On first hearing the words “Brooklyn board game community” strung together, I had to do a double take. Excuse me, what? “There actually is one,” said Mike Sanderson, owner of Brooklyn’s newest board game cafe.
Believe it or not, Rivals isn’t the only game in town. The Uncommons, a cafe in Greenwich Village, and The Brooklyn Strategist in Carroll Gardens have already successfully implemented the same idea in their respective neighborhoods. But Sanderson says he’s hoping to fill the void in North Brooklyn.
A Flatbush native living in Greenpoint, Sanderson and his wife, Kim Hackett, opened Rivals in nearby East Williamsburg just over two weeks ago.
Once it snags a license, the cafe will serve beer and wine only, including options like PBR for cheap drinking and craft beer for more refined palates. For now, it’s sticking to snacks and sandwiches — including a chicken and waffle panini.
During our visit on Friday, Sanderson immediately recognized my utter and complete ignorance when it comes to anything that qualifies as a board game save for chess, which I refuse to play anyway because I would never put myself in a position to lose at anything ever. He must have taken me for a poor sport or something — which, whatever, I’m definitely not — because he picked out a rather non-competitive kids’ game as an example of what Rivals has to offer.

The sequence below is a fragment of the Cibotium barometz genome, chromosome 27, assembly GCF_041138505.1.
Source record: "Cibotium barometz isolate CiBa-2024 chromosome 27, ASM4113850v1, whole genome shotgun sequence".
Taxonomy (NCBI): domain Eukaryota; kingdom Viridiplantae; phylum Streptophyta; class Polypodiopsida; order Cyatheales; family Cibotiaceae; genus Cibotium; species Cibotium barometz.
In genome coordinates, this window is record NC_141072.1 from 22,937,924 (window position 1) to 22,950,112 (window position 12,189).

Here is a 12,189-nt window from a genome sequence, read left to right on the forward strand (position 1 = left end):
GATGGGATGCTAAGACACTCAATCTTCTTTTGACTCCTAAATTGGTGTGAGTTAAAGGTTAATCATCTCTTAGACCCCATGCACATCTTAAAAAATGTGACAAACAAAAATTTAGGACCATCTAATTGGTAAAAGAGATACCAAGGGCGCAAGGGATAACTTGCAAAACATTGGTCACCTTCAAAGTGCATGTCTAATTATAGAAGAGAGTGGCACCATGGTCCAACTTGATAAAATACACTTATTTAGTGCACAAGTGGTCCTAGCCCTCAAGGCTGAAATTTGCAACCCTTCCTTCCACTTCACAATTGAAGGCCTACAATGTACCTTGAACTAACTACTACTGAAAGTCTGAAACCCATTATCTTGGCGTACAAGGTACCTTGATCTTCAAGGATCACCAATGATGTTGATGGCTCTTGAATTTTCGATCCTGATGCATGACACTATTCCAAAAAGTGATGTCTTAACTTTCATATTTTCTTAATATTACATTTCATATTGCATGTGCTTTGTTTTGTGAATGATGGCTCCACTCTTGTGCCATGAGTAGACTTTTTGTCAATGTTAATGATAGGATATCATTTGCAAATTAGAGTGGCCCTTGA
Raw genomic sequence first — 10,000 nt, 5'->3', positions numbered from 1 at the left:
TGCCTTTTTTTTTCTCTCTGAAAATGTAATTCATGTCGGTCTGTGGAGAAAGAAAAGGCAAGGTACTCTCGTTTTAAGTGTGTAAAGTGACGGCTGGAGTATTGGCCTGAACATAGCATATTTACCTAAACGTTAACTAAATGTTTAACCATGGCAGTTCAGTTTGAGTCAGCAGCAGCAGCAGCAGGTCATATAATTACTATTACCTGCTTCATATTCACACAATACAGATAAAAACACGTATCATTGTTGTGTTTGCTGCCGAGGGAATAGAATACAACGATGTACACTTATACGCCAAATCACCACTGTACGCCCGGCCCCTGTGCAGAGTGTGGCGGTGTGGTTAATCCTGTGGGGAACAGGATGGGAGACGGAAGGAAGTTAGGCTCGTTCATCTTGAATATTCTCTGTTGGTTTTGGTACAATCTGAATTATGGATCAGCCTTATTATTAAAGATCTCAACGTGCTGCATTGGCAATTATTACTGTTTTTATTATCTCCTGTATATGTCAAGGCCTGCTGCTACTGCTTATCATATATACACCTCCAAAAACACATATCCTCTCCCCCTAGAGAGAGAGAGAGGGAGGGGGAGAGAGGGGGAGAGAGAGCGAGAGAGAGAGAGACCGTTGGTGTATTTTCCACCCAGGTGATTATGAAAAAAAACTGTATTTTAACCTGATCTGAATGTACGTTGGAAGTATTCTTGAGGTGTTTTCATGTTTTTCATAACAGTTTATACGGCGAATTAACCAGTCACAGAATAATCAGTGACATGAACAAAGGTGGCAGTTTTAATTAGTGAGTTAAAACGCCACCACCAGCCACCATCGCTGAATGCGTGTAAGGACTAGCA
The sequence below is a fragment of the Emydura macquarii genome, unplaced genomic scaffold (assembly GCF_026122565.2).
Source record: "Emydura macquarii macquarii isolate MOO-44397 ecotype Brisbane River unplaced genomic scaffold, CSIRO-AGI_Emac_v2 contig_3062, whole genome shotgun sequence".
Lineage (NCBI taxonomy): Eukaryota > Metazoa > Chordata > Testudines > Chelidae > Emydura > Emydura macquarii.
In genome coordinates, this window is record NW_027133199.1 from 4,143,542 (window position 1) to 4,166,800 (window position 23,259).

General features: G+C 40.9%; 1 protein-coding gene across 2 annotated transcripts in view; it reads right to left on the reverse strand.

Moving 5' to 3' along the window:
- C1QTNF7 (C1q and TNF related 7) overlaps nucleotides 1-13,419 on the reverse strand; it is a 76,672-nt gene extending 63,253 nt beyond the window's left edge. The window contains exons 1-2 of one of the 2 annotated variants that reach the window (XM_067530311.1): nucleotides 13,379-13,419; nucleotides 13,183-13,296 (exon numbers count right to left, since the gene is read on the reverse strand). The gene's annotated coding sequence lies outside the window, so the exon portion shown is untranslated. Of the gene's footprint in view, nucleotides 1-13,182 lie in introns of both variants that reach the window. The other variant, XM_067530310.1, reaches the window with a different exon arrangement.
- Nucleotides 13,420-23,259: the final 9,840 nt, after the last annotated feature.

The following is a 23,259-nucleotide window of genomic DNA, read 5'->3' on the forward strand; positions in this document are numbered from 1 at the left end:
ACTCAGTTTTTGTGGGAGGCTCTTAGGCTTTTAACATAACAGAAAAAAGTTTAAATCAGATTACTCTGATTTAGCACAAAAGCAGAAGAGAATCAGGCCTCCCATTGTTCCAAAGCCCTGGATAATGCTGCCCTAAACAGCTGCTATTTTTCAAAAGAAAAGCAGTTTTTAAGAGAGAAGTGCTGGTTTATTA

“The health department tried to cite me for this,” he laughed as he picked an egg carton off the shelf. Sanders explained that Eiertanz, or Dancing Eggs, is one of his favorite games. “Kids love it, and I do too, I guess because I’m still a kid.”
The selection is incredibly diverse. Sanderson informed us about the two major classifications for adult games, Euro-games and American-made games. Germany is a major producer of the Euro-style games.
“It’s kind of like wine,” he said. “The German games tend to be heavily strategy-based. There’s not a lot of luck involved and no die.” On the other side of the Atlantic are where “Ameri-trash” games are made. This type of game emphasizes thematics and luck over strategy. “There are vocal proponents on each side,” Sanderson explained. Apparently gamers usually tend to go one way or the other.
“And yes, I have played all the games at least once,” Sanderson said. “Although one nearly broke my brain.”
On October 25, Sanders said, the cafe will have its “grandest opening yet” — a full day of free tutorials, raffles, and game giveaways. Plus, guests can play games for free as the gaming fee will be dropped. Following Rivals’ official opening party the cafe will start having more events on the regular, such as gateway classes designed to help beginners with some of the more complex games as well as simple games. “We’ll have no-stress tournaments at the end too,” Sanderson said.
Guests can either choose to pay one hour or a full day of unlimited gaming. The fee is smaller if you meet a food and drink minimum. Adults pay $10 for a full day and $5 for one hour. Teens pay just $5 for a full day and $2.50 for an hour of playtime. Prices for kids are rock bottom. Kids can play all day for just $2 or $1 an hour.
Rivals is located at 686 Grand Street, nr. Manhattan Ave. in East Williamsburg and is open for gaming Tuesday through Friday 3 p.m. to 11 p.m., Saturday and Sunday 11 a.m. to 11 p.m.